Worth watching out for.
 — John Cleare

Himalaya by Bike

Himalaya by Bike

Excerpt:
Sample route guide - Siliguri to Mirik


Contents | Introduction | Route options | When to go | Costs and Money | Sample route guide - Siliguri to Mirik


Day 1 Siliguri (104m) to Mirik (1601m) 47km

Siliguri-Sukna 9.2km
Sukna-Dudia 13.8km
Dudia-Mirik 24km

Today is short but all the more brutal for it with gradients of up to 16%. The riding starts pleasantly but beyond Dudia the road climbs quickly into the hills; cyclists unused to heat and humidity will find this ascent tough.

The route mostly runs through tea estates with occasional villages selling chai (tea) and biscuits.

Carry plenty of water and some energy snacks: with a heavy bike in hot temperatures you will need to drink up to 10 litres to stay hydrated and it will be a marathon effort.

Siliguri (104m) 0/190km
Follow Hill Cart Rd towards the hills, past the tracks of the Toy Train to Darjeeling. Once beyond the highway the road narrows immediately and the traffic vanishes.

Tea estates appear to the left just before the road enters a forest of sal and teak (both hardwoods).

Sukna (170m) 9/181km
Turn left just after this village (there's a chai shop at the junction, which is signed ‘Mirik 44km') and continue west through the army camp with its monkey troupes and ‘Live and let live the wildlife’ signs.

Rejoin the main road at the end of the army camp and head north past a small village.

Gariduhria (223m)
There's a one-way system in operation just after Gariduhria; turn left for Mirik.

Dudia (256m) 23/167km
Here the road points directly into the hills and the gradual tilt of the main street hints at the gradients ahead. The climb proper starts once you've crossed the bridge by the army firing range.

Beyond Dudia the road switchbacks up into the tea estates where brightly dressed women beat the tops of the tea bushes with branches.

Every now and then small villages pepper the brilliant green backdrop and after a short while Siliguri and the Mahananda River appear far below on the plains. As the road climbs the temperature falls and Mirik is often shrouded in mist.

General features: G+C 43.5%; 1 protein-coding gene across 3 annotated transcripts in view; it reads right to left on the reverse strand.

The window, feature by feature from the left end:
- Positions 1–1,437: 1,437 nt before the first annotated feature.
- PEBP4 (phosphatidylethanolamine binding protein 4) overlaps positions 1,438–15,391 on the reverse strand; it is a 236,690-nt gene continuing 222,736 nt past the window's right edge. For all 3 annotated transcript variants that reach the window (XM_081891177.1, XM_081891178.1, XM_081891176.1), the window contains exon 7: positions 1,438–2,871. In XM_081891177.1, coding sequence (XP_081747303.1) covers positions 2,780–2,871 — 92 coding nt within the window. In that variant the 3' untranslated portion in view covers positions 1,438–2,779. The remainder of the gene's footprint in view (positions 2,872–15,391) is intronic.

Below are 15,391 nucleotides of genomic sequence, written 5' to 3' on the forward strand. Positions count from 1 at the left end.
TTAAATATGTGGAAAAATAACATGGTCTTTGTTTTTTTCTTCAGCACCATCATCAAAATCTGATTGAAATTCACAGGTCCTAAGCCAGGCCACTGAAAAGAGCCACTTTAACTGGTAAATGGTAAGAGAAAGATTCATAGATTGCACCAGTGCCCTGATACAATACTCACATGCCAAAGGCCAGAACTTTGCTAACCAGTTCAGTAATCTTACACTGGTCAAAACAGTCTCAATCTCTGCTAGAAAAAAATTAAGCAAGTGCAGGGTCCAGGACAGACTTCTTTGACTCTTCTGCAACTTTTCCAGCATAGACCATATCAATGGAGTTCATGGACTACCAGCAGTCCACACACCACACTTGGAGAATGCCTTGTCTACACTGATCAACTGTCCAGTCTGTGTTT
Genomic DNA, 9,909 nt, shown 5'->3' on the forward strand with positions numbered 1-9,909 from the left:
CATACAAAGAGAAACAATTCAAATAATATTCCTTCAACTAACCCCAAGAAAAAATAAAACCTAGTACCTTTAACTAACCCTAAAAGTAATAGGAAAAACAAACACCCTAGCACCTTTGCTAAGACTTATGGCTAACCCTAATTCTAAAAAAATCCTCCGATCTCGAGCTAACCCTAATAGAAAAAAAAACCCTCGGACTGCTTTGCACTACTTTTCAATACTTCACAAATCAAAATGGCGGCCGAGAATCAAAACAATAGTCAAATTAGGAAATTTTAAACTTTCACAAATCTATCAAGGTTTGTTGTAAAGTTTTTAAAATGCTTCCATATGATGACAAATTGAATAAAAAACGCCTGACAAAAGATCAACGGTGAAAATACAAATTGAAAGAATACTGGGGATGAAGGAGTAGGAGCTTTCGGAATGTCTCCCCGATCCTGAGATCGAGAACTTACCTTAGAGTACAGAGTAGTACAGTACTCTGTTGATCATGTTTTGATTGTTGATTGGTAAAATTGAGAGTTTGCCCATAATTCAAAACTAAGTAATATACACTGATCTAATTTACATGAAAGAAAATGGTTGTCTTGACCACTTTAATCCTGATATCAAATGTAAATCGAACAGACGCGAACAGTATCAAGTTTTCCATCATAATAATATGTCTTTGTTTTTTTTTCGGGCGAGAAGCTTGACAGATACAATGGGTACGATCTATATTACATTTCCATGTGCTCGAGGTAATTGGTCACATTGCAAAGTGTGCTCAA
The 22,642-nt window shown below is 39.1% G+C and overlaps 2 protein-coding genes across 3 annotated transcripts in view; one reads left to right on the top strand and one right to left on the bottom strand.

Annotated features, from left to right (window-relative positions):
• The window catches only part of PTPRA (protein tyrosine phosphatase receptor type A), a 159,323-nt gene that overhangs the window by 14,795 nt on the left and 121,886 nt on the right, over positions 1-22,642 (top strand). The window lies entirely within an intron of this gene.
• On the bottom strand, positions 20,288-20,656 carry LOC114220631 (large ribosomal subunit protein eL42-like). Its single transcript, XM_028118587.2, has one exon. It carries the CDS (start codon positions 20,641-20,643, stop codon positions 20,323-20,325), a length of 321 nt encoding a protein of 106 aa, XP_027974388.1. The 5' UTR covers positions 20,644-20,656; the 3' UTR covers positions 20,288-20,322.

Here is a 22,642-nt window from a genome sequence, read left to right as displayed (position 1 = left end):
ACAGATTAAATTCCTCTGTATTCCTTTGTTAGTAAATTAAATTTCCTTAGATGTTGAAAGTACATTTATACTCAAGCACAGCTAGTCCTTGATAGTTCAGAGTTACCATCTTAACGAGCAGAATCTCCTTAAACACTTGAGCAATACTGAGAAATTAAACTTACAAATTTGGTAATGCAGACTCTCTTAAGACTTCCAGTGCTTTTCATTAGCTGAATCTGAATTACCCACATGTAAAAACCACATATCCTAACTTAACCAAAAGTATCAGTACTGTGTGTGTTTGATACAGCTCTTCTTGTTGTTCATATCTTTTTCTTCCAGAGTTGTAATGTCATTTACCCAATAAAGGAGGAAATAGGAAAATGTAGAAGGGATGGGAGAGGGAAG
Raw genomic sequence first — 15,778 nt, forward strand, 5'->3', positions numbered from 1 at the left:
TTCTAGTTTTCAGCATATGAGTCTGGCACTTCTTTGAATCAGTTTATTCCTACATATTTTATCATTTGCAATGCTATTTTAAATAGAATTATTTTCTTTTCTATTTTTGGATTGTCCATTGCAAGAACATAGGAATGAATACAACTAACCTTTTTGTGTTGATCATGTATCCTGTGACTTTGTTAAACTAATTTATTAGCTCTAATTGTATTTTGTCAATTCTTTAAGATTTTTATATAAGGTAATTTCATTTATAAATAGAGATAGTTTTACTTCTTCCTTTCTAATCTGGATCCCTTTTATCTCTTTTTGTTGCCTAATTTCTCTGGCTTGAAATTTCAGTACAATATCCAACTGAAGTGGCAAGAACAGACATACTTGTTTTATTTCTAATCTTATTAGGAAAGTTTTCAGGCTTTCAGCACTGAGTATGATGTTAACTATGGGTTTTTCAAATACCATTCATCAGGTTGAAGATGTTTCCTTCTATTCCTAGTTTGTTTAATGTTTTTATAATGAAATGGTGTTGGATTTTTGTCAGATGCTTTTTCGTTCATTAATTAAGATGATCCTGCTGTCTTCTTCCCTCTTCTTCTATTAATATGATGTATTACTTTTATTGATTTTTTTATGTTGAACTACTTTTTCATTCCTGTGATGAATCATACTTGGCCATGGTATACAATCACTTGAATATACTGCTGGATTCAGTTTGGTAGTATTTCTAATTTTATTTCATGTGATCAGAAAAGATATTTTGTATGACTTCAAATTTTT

Just before the town a bypass road turns left – ignore it.

Mirik (1601m) 47/143km
This small town is famous locally for its artificial lake, whose serenity is somewhat spoilt by the taxi rank on its shore.

Mirik's cool climate and pine-clad hillsides feel a world away from Siliguri, and the surrounding orange groves and cardamom plantations make for fragrant strolls.

Away from the taxi stand the only noises are the twittering of woodland creatures, the drums and cymbals of the Buddhist Bokar gompa on its hill and, by night, a cacophony from the town's stray dogs.

The road enters Mirik in an area called Krishnanagar where the homely Ratnagiri on the left has a range of rooms to suit most budgets; the en-suite double with hot shower, reading lights and TV is good value at Rs300. It also has internet access (Rs45/hr).

The Ratnagiri's bamboo-clad restaurant is pleasant as is the garden, but the food is better at the Hotel Jagdeet a few doors down, which also has a State Bank of India ATM.

The friendly Lodge Ashirvad, opposite the post office, is cheaper at Rs150/250 (att); its rooms are spotless but a little musty. Bars selling cheap tongba (a local millet-based spirit) can be found in Mirik proper at the other end of the lake; there's a shortcut over the rocks by the lakeshore.

Himalaya by Bike

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